• If you hunt outside of New York, debone or quarter your deer before bringing it back, and follow the law about importing carcasses or carcass parts from outside of New York. See CWD Regulations for Hunters.
  • Dispose of carcass waste in a landfill, not just out on the landscape.
  • Report any deer that appears sick or acting abnormally.
  • Hunt only wild deer and support fair chase hunting principles.

Be a Mentor

Consider being a mentor for a young hunter. Shared experience with family and friends is one of the most cherished aspects of hunting. We encourage you to share that heritage with a young person in your life. With a mentor, junior hunters (ages 12-15) can hunt for big game with a bow and 14-15 year olds can hunt big game with a firearm. Also, unlicensed persons of any age can accompany you while you hunt, as long as they don't participate in the hunt. The Youth Firearms Big Game Hunt now includes the option for 14-15 year olds to take bear as well as deer with a firearm during Columbus Day weekend, October 7-9, 2017.

Consider Using Non-Lead Ammunition

When lead and lead-core bullets strike a deer, hundreds of tiny lead particles scatter throughout the tissue-up to 18 inches from the wound. Some of these fragments are too small to be seen, felt, tasted, or removed. These lead particles can ruin the quality and yield of game meat and pose a risk to human consumers and scavenging animals. DEC encourages deer hunters to use alternative non-lead ammunition (see Ammunition: Non-lead or Lead? for more information).

As You Prepare for the 2017 Deer Hunting Seasons, be Aware of Several Key Items:

  • Legislation is pending that would affect the use of rifles for deer and bear hunting in Broome, Genesee, Orleans, Schenectady, and Seneca counties. Check Rifle, Shotgun, and Bow Areas for the most up to date information.
  • Hunters in WMUs 6F and 6J may not take antlerless deer during the early muzzleloader season. This mirrors a rule that has been in place in WMU 6N for many years and in WMU 6A since 2015 and is intended to reduce antlerless harvest and allow modest population growth in these units.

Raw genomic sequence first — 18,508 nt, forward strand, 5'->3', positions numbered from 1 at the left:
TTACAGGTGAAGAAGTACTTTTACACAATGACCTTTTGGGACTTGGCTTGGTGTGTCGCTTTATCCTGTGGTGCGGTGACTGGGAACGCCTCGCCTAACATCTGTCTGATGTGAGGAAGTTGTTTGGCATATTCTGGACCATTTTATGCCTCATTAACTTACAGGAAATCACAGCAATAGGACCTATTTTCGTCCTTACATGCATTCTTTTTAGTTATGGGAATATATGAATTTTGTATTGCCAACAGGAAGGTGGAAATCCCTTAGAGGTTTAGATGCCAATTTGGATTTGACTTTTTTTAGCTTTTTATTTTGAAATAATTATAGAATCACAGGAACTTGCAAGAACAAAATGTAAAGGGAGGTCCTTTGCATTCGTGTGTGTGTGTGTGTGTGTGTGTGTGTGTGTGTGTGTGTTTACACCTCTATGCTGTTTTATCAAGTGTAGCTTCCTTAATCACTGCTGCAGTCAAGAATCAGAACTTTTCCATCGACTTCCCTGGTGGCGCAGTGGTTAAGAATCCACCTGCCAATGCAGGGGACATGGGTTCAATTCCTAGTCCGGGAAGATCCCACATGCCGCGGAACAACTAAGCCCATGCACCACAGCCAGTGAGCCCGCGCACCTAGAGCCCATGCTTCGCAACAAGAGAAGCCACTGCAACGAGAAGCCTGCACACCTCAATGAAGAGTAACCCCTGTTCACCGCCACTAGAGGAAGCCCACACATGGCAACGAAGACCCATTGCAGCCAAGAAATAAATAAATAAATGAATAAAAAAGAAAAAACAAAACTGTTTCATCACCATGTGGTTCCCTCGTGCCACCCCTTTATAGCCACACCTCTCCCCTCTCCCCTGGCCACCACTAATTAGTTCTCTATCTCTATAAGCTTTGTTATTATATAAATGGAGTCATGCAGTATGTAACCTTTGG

• The Deer Management Focus Area will continue in central Tompkins County to assist communities in the Ithaca area with the burden of overabundant deer populations
  • Many hunters continue to express interest in greater opportunity to use crossbows for big game hunting. Authority to modify crossbow use in New York rests with the Legislature, not DEC. However, DEC has recommended that crossbows be authorized for use during all seasons when other bows can be used and by all hunters who are eligible to hunt with a bow. To date, that recommendation has not been enacted by the Legislature. Crossbows may be used to hunt deer during the regular firearms season, late bow/muzzleloader season and a portion of the early bowhunting seasons. See Crossbow Hunting for license and training requirements, general rules, and season opportunities.

Looking for a Place to Hunt?

Hunters seeking solitude and freedom to cover lots of ground will enjoy the Adirondack Mountains in northern New York and the Catskill Mountains in southeastern New York which offer thousands of square miles of wilderness hunting. Hunters who want to maximize their success should explore the western Finger Lakes Region or seek access to hunt public or private lands in and surrounding various suburban areas throughout the state. For hunters seeking the greatest prospects for large antlered bucks, the Lake Ontario Plains of western New York is a good option. Finally, for hunters seeking to extend their time afield, deer hunting runs through the end of December in Westchester County (bowhunting only) and through January in Suffolk County.

To help you choose your hunting locations, our regional big game biologists have prepared a summary for their respective WMUs. Select the PDF report for your desired portion of the state from the list below, and you will be able to view a unit-by-unit forecast for the upcoming season.

Additionally, you may find the following links helpful for your planning:

Good luck hunting this fall and enjoy your time afield in the Empire State.

Jeremy Hurst
Big Game Biologist

Unit-by-Unit Forecasts

Long Island - DEC Region 1 (PDF, 197 KB)
Southern Hudson Valley and Southern Catskills - DEC Region 3 (PDF, 730 KB)
Capital Region and Northern Catskills - DEC Region 4 (PDF, 1.1 MB)
Eastern Adirondacks - DEC Region 5 (PDF, 862 KB)
Western Adirondacks - DEC Region 6 (PDF, 678 KB)
Central New York - DEC Region 7 (PDF, 617 KB)
Western Finger Lakes - DEC Region 8 (PDF, 1.1 MB)
Western New York - DEC Region 9 (PDF, 1.1 MB)